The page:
The Weequahic section was one of the last
Jewish neighborhoods to develop. It gradually emerged from an agricultural
area to a neighborhood populated by upwardly mobile Jews who had
escaped from the High Street and Prince Street areas1,
where they or their parents traded former run-down ancient wood-framed
tenements for finely and more recently constructed one to four-family
homes with many refinements that had been lacking in their former
neighborhoods, such as central heating and private plumbing.
1926: Weequahic's Growing Jewish Presence
Ray Miller, currently living in retirement in Canyon Lake, California,
was as eye-witness to Weequahic's evolving environment from largely
gentile to essentially an all-Jewish community, beginning in 1926
and through his graduation from Weequahic High in 1940.
Here are some of his recollections of the changing Weequahic neighborhood:
"In 1926, we moved into a one-family house on Vasser Avenue
between Elizabeth Avenue and Bergen Street. This was one of the
most desirable neighborhoods in Newark.
"From Chancellor to Lyons, the houses in comparable locations
were all one-family and generally well-kept. Above Bergen Street
to Parkview Terrace, the houses were largely two-family, and beyond
that, single-family houses again appeared.
"On our block there was a one-family largely brick home at
Bergen Street. Across Vasser Avenue lived the Joseph Reinfeld (Seagram)
family in a similar large brick house.
"Next to the Reinfeld family lived the city's Fire Chief,
who had an official Fire Department sedan pick him up each morning,
and return him to Vasser Avenue each evening.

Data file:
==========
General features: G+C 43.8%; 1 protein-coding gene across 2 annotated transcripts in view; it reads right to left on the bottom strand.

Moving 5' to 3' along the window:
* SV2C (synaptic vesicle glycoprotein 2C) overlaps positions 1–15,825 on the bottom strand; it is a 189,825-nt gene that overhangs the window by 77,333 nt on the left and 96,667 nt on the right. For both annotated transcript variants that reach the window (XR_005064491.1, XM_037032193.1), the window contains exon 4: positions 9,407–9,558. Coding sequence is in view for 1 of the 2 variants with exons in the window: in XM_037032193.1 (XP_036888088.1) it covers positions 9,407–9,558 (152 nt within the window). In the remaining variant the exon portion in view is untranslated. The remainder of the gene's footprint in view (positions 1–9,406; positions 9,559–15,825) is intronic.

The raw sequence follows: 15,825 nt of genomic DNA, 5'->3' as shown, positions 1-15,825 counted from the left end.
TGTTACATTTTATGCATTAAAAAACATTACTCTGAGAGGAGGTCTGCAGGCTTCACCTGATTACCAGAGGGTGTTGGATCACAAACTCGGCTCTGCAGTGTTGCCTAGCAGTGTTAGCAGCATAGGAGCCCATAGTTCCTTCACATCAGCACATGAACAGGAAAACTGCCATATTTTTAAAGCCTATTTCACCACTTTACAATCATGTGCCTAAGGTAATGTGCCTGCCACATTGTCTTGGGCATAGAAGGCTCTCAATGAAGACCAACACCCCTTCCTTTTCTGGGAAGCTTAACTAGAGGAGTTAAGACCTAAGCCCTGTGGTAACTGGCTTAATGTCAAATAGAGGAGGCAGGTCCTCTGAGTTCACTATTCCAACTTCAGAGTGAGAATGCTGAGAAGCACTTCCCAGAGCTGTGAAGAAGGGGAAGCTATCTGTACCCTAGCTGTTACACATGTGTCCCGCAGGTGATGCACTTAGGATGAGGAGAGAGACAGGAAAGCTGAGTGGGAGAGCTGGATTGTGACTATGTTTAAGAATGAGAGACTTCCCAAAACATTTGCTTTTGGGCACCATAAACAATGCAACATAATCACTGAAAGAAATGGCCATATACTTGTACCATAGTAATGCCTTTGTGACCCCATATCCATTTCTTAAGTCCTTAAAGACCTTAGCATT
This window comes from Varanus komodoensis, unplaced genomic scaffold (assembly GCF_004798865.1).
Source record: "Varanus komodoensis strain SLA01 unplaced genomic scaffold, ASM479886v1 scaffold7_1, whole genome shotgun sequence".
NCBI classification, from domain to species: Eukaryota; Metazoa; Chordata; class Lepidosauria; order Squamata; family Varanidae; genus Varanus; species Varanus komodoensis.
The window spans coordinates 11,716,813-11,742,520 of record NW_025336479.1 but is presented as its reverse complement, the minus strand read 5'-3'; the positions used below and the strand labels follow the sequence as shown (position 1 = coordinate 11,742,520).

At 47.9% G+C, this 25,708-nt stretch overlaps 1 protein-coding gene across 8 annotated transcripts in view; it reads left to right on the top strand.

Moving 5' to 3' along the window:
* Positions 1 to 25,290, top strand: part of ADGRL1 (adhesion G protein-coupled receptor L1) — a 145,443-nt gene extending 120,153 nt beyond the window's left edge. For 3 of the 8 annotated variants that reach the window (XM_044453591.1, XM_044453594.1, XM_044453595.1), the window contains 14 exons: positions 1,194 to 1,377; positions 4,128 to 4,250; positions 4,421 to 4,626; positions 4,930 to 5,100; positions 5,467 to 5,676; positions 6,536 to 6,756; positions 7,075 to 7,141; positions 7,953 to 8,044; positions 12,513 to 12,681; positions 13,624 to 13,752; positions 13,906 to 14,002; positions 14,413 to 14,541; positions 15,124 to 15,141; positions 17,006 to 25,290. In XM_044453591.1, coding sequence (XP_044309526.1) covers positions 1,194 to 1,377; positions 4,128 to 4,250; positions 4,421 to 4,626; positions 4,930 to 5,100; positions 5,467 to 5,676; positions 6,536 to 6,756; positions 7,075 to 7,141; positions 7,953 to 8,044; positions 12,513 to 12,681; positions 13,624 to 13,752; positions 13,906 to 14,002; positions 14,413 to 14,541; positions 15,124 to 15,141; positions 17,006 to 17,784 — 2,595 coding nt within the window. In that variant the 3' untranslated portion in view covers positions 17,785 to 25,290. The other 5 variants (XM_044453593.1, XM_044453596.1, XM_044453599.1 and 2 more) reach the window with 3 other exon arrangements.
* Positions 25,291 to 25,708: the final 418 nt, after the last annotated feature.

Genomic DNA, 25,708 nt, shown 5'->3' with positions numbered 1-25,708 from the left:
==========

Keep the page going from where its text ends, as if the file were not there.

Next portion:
There was also a plumber who had what may have been the city's
first underground watering system. He had the control valves in
his basement to handle the system.
There was also a racketeer, a dentist, and several independent
businessmen, and an assorted group of about a dozen happy kids."
1940s, a Bustling Jewish Community
By the late 1940s, the Weequahic section had in excess of 30,000
Jewish residents, while the adjacent Clinton Hill section had less
that half that number, 13,4000, and southward from Weequahic--just
over the Weequahic-Newark city line, another 4,000 Jewish residents
The German Jews of Newark, who had been living mainly in the nearby
Clinton Hill section, did not appear to be attracted to Weequahic.
More often than not, when vacating Clinton Hill, they moved to
the western suburbs, taking their synagogues with them, among them
the historic Newark congregations B'nai Abraham, B'nai Jeshurun,
and Oheb Shalom.
While the Weequahic neighborhood retained its large Jewish population
through the 1940s and 1950s, there was a slow exodus into the Essex
However, those who vacated the Weequahic area and moved into such
towns as South Orange and Livingston still returned to shop their
favorite clothing shops on Bergen, which were one-by-one following
them into the suburbs.
The turning point for Weequahic as a Jewish neighborhood and the
Bergen Street Jewish shopping district, as a former merchant recalled
for me, was the 1960s riots.
"Then," she recalled, "everyone flew."